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Integrated Deterrence: Episodic Analysis

Eli Berman, UC San Diego

Year selected for award: 2022

Integrated Deterrence: Episodic Analysis

Principal Investigator: Eli Berman, UC San Diego

Co-Investigators: Esteban Klor, Hebrew University, Jerusalem

Years of Award: 2023 - 2026

Managing Service Agency: Air Force Office of Scientific Research

Project Description:
We propose formalizing and empirically testing key aspects of Integrated Deterrence theory, which is central to the National Defense Strategy, and indeed central to conflict in the modern era, ranging from deterring information operations in the grey zone to deterring conventional and nuclear attack.

We will develop the concept of a response function –derived from game theory, allowing us to analyze deterrence by cost imposition by examining the slope of response as a function of damage incurred. We will also formalize and test hypotheses about deterrence by denial and deterrence by resilience, using shifts of that response function. By examining the shapes of interacting response functions we can find equilibria, understand escalation, and inform escalation management. Our approach will integrate both economic and humanitarian tools with destructive activity, broadening conventional deterrence theory to allow “frenemies” –who are simultaneously in conflict, competition and cooperation.

Our empirical analysis is enabled by a unique dataset under development, which records the very high frequency of attacks along the Gaza – Israel border, collected by neutral observers, from 2007 through 2018. Measurement occurs at a frequency of up to five minutes, and includes attacks from multiple IDF platforms and multiple Gazan protagonists, both using a variety of armaments (including missiles, rockets, mortars, airstrikes, incursions, etc…), including casualties and fatalities of both combatants and noncombatants. It spans large Israeli incursions --conducting deterrence by denial, as well as the introduction of “Iron Dome” air defense –providing resilience. Those data are supplemented with data on border crossings, reflecting bilateral trade and humanitarian activity, adding a frenemies dimension. An additional attractive aspect of these data is that we can discuss it with decisionmakers on at least one side and cross-validate it with social media of all protagonists.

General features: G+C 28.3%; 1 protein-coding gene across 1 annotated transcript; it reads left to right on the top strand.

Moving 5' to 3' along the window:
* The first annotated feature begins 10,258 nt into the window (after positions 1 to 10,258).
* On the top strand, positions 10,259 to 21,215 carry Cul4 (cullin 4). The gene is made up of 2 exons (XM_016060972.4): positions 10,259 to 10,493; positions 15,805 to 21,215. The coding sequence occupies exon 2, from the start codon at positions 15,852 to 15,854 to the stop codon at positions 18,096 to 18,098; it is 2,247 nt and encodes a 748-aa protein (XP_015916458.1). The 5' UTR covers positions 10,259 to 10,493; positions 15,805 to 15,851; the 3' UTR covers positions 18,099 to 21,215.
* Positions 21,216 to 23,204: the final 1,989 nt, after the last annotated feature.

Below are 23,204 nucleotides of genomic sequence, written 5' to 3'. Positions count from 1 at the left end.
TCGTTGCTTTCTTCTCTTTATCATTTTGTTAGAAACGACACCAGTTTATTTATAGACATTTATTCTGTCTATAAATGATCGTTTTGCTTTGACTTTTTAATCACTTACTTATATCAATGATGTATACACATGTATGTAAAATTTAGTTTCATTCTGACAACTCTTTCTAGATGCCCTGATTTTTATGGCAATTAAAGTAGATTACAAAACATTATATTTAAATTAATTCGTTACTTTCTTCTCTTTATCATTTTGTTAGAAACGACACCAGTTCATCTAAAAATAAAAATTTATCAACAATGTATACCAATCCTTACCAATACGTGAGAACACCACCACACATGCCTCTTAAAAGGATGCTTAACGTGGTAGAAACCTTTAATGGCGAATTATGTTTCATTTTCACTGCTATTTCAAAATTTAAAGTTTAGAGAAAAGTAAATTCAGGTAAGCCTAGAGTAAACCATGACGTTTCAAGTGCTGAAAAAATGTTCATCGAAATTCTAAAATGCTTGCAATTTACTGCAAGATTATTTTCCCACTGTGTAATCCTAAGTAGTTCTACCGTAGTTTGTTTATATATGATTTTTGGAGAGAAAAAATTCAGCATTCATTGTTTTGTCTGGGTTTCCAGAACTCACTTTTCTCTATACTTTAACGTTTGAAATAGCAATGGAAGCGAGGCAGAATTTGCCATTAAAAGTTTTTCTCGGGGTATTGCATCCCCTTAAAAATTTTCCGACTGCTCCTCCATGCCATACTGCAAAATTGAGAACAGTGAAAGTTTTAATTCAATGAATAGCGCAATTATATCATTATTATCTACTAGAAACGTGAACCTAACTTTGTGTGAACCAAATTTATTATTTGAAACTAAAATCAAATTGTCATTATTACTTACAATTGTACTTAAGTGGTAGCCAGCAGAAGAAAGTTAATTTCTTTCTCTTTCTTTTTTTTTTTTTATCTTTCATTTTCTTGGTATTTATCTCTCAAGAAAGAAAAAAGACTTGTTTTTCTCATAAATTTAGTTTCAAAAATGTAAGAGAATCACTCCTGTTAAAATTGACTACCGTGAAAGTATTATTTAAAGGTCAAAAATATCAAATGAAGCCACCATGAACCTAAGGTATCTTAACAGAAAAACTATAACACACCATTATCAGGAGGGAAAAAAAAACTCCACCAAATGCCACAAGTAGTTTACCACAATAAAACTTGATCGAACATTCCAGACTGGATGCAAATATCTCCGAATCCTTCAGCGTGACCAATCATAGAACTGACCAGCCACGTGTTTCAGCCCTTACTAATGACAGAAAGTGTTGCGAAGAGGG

Preliminary analysis based on a partial version of those data reveals that the conflict is best understood as a sequence of attacks and counterattacks aggregated to episodes. Episodes have an internal logic of stimulus-response in which calendar time is of secondary importance. That structure necessitates creating new techniques in computer-aided coding to establish sequence, and in statistically analyzing episodic data to deal with serially correlated errors between actions (rather than time periods).
These techniques, piloted on preliminary data, indicate stable response functions over hundreds of episodes, once the intensity of attack is aggregated across munitions to create common damage measures.

Those (preliminary) response functions indicate stable deterrent postures of both sides –Israel and Gaza. Consistent with this posture, Israel disincentivizes violence by opening border crossings during lulls. The conflict has a single, stable equilibrium, though at a positive level of violence –indicating incomplete deterrence. Both sides practice mixed (i.e. probabilistic) strategies, so that their stable equilibrium is not a point but a two-dimensional distribution in a damage space.

Our analytical results –which rely on the shape of response functions, should be of general use in analyzing deterrent interactions, including aspects of deterrence (cost, denial, resilience) and escalation management. We are fairly confident that this project can yield analytically tractable tools to inform Integrated Deterrence theory generally, and lead to practical insights for measuring and analyzing response functions of competitors, and ultimately for guiding de-escalation towards more constructive equilibria.